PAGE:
Sir John Posthumous Sydenham ("Posthumous" because born after the death of his father) built the south wing in the 17th century. He married Elizabeth Poulett, a descendant of Sir Amias Paulet, and member of one of Somerset's oldest and most notable families. The Pouletts lived at nearby Hinton House at Hinton St George. Sir John died in 1696, having severely depleted the family's already precarious fortunes by building the house's state apartments.
Sir John was succeeded by his son Philip, a weak spendthrift, but also a Member of Parliament for Somerset. At the time membership of Parliament was an expensive rich man's occupation and the Sydenham's money was running out. By 1697 Philip Sydenham was attempting to sell the estate for a price between £16,000 and £20,000. In the event of no purchaser being found, Sydenham mortgaged the estate to Thomas Penny, the Receiver-General of Somerset who collected Somerset's taxes for the crown.
Penny made a few alterations to the mansion: he added the castellated and glazed porch to the South front, removing the earlier porch to the garden, where it became a clock tower. He also and made a new entrance to the Priest House. Penny then suffered a blow to his own fortunes: he was found to be rather cavalier in passing on the taxes he collected to the Crown, and was dismissed from office. He died in 1730 having executed no further work to the estate. The house and estate were then put up for auction in 1731 and sold for £15,492.10s.
The new owner was Francis Fane, a barrister and Member of Parliament. The Fanes completed the interior decoration of the state rooms, but other than that they are remarkable only for various eccentricities rather than their structural alterations. Francis Fane lived at Brympton d'Evercy for 26 years before bequeathing it to his brother Thomas, who became the 8th Earl of Westmorland. Thus again the house became a secondary residence and seemingly left largely empty until the time of John 10th Earl. This amorous adventurer had taken as his second wife Jane Saunders, so wildly eccentric that she was described by Charles Fox as "perhaps not mad, but nobody ever approached so near it with so much reason." The Countess decided to shock conventional society and leave her husband, taking her daughter Lady Georgiana Fane with her. This unconventional pair of ladies set up home at Brympton d'Evercy. The countess was responsible for installing the classical fireplaces which remain today, and assembling the furniture and art collection that were not dispersed until in a large sale in the late 1950s.
Lady Georgiana Fane, like her mother of a lively disposition, declined a proposal of marriage from Lord Palmerston, preferring instead to conduct a liaison with the Duke of Wellington. This relationship with the Iron Duke is her chief claim to fame. A cousin of Wellington's friend Mrs. Arbuthnot, Georgiana too became a close friend of the Duke; however, in later life she claimed the Duke had reneged on a promise to marry her. At that time this was a civil offence; she also threatened to publish the Duke's love letters to her. By the strict Victorian standards of the day this would have been a national scandal. The affair was "hushed up," but a letter exists from the Duke of Wellington to Georgiana's mother urging her "to prevail upon her daughter to cease molesting him with daily vituperative letters." It has also been claimed that Lady Georgiana in fact refused the young future Duke of Wellington's proposal, on the grounds she could not marry so lowly a soldier. Another version of the same story is that Lady Georgiana's father the 10th Earl of Westmorland forbade the marriage of his daughter to an untitled soldier with apparently limited prospects. Both of these stories, however, must be apocryphal, as Lady Georgiana never knew him before he was a "great man". She was born in 1801; Wellington (then Sir Arthur Wellesley) was married in 1806, and was created a duke in 1814. His wife died in 1831. Lady Georgiana began pursuing him some time after that. The Countess died 26 March 1857. Lady Georgiana lived on as the sole châtelaine of Brympton: her bedroom in the North wing retained her name until the 20th century. She altered the house little, but was responsible for the large pond in the garden, and some other improvements in the grounds. She died 4 December 1874, leaving the heavily indebted estate to her nephew the Hon. Spencer Ponsonby, younger son of the 4th Earl of Bessborough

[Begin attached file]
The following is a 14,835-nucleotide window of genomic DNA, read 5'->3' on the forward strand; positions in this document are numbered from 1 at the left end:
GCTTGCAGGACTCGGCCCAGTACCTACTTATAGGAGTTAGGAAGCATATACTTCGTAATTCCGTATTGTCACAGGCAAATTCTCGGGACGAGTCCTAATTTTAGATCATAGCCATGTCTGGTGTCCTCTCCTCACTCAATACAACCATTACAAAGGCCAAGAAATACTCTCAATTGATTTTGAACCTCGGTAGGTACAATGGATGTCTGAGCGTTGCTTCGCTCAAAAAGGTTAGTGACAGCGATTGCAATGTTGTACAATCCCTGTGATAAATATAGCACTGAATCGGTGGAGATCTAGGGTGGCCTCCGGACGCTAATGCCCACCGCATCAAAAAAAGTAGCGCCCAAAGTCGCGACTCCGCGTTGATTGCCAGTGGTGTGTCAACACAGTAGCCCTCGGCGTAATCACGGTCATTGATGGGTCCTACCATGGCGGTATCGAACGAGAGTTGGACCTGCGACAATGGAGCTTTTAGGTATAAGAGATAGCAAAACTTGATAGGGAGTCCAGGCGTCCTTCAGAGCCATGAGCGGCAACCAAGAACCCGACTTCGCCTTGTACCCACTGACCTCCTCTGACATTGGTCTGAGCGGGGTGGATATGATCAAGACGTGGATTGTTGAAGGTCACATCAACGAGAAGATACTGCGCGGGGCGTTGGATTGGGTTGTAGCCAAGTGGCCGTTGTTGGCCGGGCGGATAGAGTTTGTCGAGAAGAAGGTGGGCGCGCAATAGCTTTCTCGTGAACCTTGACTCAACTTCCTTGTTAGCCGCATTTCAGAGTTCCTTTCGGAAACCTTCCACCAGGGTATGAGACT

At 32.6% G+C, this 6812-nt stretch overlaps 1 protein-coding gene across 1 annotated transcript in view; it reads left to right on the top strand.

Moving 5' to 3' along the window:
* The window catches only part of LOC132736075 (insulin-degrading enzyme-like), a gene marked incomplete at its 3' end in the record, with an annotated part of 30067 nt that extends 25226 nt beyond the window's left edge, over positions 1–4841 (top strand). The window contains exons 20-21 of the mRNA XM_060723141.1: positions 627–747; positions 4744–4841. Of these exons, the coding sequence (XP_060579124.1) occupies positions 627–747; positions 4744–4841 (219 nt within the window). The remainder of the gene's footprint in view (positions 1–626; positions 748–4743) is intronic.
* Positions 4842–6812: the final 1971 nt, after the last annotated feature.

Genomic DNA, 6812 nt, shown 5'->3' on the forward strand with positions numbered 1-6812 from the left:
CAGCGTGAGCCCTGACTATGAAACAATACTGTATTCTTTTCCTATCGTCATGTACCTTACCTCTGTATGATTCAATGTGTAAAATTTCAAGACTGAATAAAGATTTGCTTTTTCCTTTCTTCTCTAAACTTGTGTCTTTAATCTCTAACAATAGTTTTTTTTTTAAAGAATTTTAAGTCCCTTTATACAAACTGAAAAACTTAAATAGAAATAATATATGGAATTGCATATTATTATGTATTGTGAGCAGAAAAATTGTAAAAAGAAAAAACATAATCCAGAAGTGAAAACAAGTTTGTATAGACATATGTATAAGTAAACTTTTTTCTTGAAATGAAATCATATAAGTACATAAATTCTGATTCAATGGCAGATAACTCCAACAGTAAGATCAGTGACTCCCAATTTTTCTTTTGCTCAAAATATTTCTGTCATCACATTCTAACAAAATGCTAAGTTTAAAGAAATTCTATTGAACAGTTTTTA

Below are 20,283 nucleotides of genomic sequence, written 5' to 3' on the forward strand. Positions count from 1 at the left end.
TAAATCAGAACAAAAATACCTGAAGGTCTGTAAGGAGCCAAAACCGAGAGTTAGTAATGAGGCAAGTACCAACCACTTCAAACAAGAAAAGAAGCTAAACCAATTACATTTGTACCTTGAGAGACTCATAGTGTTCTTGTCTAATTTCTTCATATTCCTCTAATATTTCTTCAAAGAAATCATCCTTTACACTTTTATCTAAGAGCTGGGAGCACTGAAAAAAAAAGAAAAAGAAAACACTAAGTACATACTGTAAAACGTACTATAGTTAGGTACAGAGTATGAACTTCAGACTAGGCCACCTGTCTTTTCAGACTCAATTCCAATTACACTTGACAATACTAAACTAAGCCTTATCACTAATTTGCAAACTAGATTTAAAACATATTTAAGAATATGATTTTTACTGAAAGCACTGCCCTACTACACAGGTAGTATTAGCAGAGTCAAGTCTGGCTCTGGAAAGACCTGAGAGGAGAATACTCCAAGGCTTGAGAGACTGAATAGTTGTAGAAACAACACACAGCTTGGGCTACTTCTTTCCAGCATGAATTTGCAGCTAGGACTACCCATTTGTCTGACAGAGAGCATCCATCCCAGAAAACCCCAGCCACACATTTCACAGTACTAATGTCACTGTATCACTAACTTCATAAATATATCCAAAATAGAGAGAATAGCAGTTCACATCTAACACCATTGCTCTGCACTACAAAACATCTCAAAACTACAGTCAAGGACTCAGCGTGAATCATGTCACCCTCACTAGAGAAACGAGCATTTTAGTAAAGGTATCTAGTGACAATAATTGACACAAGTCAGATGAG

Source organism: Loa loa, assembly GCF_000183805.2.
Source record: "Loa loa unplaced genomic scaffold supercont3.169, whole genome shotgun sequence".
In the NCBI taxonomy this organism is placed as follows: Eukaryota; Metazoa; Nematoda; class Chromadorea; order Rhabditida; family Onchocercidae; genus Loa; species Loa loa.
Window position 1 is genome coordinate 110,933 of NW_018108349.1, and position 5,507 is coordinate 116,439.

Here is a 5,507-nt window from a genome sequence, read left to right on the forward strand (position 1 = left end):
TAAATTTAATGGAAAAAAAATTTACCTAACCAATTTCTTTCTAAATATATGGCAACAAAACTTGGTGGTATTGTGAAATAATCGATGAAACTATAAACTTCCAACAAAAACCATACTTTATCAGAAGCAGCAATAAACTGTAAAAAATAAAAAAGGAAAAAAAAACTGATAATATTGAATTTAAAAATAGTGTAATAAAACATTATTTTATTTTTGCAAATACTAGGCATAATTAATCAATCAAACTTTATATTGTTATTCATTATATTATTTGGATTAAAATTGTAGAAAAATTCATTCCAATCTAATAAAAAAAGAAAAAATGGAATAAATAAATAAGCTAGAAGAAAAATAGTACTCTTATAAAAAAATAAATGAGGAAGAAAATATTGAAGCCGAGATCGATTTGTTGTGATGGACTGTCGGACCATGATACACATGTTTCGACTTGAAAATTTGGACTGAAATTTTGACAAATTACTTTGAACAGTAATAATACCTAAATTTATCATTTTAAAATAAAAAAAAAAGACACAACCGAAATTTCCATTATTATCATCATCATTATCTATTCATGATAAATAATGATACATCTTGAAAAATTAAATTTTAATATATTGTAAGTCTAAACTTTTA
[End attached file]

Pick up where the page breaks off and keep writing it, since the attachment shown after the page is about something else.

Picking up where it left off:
Spencer Ponsonby, at the time in Ireland with his elder brother Frederick, escaping a court subpoena for an indiscretion, at first refused to receive the telegram informing him of his inheritance, assuming it was for his elder brother. Indiscretion appears to have been habitual in this family: Lady Caroline Lamb was his aunt. Fane family legend, and most reference books relate that the two brothers cut cards to decide who was to return to face the British courts and the debt-ridden estate, Spencer Ponsonby picked the lower card and returned to claim his inheritance: he is said to have seen Brympton d'Evercy and vowed to retain it at all costs. Whatever the truth of the legend. Spencer Ponsonby, newly renamed Spencer Ponsonby-Fane (in accordance with Lady Georgiana Fane's last wishes), was a pillar of the British establishment, one-time private secretary to Lord Palmerston, and later comptroller of Buckingham Palace in the reign of King Edward VII. However it was cricket that was his first love, although he did father eleven children.